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Table 5 Distribution of forehead temperature on tenth session

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Table 6 Mean of hormonal profile (follicle stimulating hormone, luteinizing hormone, serum E2, serum testosterone, and fasting insulin) of studied group before, within 1 week, and 3 months after last acupuncture

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This study is in agreement with Stener-Victorin et al. [20], who conducted a nonrandomized, longitudinal, prospective study on 26 women in whom electroacupuncture was done (10–14 sessions). Skin temperature measurements were made at first, fifth, and tenth session. Serial measurements were done at each session. Recording sites were between applied acupuncture needles in the sacrum and in the forehead. The study showed significant increase in the skin temperature in the forehead during all three experimental sessions.

This study shows decrease in mean and SD for serum concentration of LH (from 13.81±3.91 to 10.30±5.14), LH/FSH ratio (from 2.32±0.81 to 1.69±0.90), serum testosterone (from 1.26±0.68 to 1.08±0.75), and fasting insulin (from 31.32±9.90 to 27.53±7.67) and increase in serum E2 (from 34.23±15.32 to 49.02±26.08), with a statistically significance change (P=0.000, 0.001, 0.003, 0.006, and 0.000, respectively) after acupuncture treatment. However, FSH showed no significant change (from 6.15±1.32 to 6.34±1.19; P=0.168) after treatment.

This study is in agreement with Pastore et al. [13] who showed an improvement in the ratio of LH to FSH during the 8 weeks of intervention (P<0.04), and this persisted for the 3 months of follow-up in the acupuncture arm (P=0.001). There was no change in the FSH levels across time in either intervention arm (P>0.11). LH declined during the intervention phase in both arms, although only significantly so in the sham arm (P=0.04), and LH declined over the entire 5-month study time frame in both arms (P<0.05). Lower free testosterone (P<0.10) and lower fasting insulin were highly correlated with a higher ovulation rate within the true acupuncture group.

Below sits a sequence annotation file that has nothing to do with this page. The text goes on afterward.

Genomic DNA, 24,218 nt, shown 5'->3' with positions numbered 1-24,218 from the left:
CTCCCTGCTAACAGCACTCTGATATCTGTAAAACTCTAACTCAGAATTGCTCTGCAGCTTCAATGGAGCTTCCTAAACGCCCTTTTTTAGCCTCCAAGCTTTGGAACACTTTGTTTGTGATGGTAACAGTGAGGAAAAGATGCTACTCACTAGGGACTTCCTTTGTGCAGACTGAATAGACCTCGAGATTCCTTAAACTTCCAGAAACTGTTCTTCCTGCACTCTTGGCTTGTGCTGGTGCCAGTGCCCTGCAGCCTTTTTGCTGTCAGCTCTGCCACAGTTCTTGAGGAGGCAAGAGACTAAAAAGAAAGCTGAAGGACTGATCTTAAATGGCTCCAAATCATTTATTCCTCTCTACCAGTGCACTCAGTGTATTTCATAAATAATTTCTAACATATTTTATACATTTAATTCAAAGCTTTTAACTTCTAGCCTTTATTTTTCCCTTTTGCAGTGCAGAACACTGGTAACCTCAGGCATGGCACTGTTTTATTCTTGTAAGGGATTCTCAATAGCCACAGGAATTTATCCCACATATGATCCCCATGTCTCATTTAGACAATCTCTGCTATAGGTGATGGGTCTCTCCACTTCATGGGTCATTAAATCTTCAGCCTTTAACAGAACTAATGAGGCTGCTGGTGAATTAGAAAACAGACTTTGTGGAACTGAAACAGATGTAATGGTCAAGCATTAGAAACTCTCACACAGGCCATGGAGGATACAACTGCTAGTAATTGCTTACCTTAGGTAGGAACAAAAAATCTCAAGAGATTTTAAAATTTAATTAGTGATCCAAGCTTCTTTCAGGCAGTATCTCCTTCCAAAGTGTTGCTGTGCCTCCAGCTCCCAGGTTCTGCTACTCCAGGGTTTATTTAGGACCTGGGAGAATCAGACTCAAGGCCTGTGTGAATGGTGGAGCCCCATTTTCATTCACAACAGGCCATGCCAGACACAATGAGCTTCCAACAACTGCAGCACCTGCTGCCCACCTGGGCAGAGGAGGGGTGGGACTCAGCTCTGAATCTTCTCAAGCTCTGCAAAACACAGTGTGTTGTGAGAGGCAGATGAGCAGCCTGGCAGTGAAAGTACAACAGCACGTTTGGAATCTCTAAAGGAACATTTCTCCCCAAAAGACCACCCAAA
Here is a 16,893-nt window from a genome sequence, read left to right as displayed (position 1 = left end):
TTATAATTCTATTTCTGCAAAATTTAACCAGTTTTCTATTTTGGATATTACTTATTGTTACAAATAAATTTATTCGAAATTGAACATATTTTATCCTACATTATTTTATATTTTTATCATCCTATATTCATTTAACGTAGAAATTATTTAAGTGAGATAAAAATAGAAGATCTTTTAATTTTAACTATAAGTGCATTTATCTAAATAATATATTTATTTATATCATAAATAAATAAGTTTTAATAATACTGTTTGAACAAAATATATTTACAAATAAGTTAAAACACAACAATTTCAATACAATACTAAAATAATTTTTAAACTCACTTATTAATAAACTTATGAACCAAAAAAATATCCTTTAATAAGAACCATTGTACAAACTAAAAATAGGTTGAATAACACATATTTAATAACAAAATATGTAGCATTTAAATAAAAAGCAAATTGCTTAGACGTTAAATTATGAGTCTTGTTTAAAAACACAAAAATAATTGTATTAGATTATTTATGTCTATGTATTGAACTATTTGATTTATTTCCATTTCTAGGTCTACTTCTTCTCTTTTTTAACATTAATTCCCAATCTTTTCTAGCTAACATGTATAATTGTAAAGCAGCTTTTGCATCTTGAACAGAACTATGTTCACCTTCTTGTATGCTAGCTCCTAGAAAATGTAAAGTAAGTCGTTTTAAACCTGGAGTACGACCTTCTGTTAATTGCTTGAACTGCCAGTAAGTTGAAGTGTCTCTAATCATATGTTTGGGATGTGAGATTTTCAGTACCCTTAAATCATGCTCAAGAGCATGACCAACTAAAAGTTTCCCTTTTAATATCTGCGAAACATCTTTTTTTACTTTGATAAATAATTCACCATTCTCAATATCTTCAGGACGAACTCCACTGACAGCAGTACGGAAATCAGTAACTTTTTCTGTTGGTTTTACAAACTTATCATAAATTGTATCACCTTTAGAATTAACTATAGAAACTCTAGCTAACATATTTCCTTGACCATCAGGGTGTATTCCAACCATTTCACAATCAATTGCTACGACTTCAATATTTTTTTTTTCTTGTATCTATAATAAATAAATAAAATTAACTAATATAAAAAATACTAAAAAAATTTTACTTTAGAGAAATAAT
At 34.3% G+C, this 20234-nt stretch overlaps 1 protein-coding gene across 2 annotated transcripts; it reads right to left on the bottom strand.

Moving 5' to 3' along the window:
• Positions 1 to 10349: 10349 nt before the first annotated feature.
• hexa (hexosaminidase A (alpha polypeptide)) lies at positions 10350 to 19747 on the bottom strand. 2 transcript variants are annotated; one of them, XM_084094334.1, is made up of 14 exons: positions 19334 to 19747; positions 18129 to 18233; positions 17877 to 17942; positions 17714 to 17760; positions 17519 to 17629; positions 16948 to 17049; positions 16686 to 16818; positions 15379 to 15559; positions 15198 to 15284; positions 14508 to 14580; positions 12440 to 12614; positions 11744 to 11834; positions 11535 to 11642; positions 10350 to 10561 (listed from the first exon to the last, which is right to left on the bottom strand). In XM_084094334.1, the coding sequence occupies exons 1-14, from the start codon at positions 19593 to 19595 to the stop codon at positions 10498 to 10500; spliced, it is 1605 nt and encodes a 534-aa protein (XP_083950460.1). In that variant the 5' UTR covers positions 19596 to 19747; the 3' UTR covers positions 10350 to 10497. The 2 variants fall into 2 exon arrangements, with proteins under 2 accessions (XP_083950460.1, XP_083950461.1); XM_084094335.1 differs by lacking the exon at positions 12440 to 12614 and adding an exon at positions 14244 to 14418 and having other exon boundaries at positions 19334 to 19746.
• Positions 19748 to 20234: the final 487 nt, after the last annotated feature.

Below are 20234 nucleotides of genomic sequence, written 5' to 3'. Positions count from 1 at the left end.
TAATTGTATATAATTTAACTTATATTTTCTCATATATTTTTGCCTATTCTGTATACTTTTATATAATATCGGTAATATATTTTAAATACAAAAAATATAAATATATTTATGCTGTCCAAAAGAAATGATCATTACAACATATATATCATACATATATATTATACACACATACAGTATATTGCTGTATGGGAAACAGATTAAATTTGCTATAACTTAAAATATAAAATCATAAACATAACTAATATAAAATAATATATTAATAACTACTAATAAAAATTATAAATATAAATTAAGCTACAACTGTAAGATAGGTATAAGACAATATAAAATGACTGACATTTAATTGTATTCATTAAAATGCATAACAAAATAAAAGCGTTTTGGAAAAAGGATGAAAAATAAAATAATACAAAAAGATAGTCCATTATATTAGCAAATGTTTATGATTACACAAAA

Moreover, Stener-Victorin et al. [20] conducted a single-arm study of 24 women with PCOS, all of whom had 2 months of acupuncture (same acupuncture points as in this RCT) and 3 months of posttreatment follow-up. They reported significant decrease in mean LH/FSH ratio (from 1.7 to 1.47; P=0.042) and mean testosterone concentration (P=0.016).

In addition, Zheng et al. [19] showed that luteotrophic hormone, ratio of luteotrophic hormone to FSH, testosterone, fasting blood glucose, 2-h postprandial blood glucose, fasting insulin, 2-h postprandial blood insulin, and HOMA-IR were reduced significantly (P<0.05); FSH also increased, but the change was not significant (P>0.05)

Furthermore, Lai et al. [17] reported that reproductive hormones (serum LH, LH/FSH, and T levels) in the two groups decreased significantly (P<0.05), and the effect of abdominal acupuncture was superior to that of medication group in reducing serum testosterone level.

Acupuncture needles are placed and stimulated in the same somatic innervation as the sympathetic innervation of the ovary. This leads to decrease in the sympathetic nerve activity, leading to decreased secretion and the release of ovarian androgens, so ovulation, menstrual frequency, and hypomenorrhea are enhanced [16].

In the present study, we demonstrate that repeated manual acupuncture treatments in lean/overweight women with PCOS results in improvement of hypomenorrhea (31.3%), oligomenorrhea (25%), and regulation of cycle (25%) during and after the treatment period ([Table 7], [Figure 2]).
Table 7 Outcome after acupuncture in all studied group

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Figure 2 Outcome after acupuncture in all studied groups.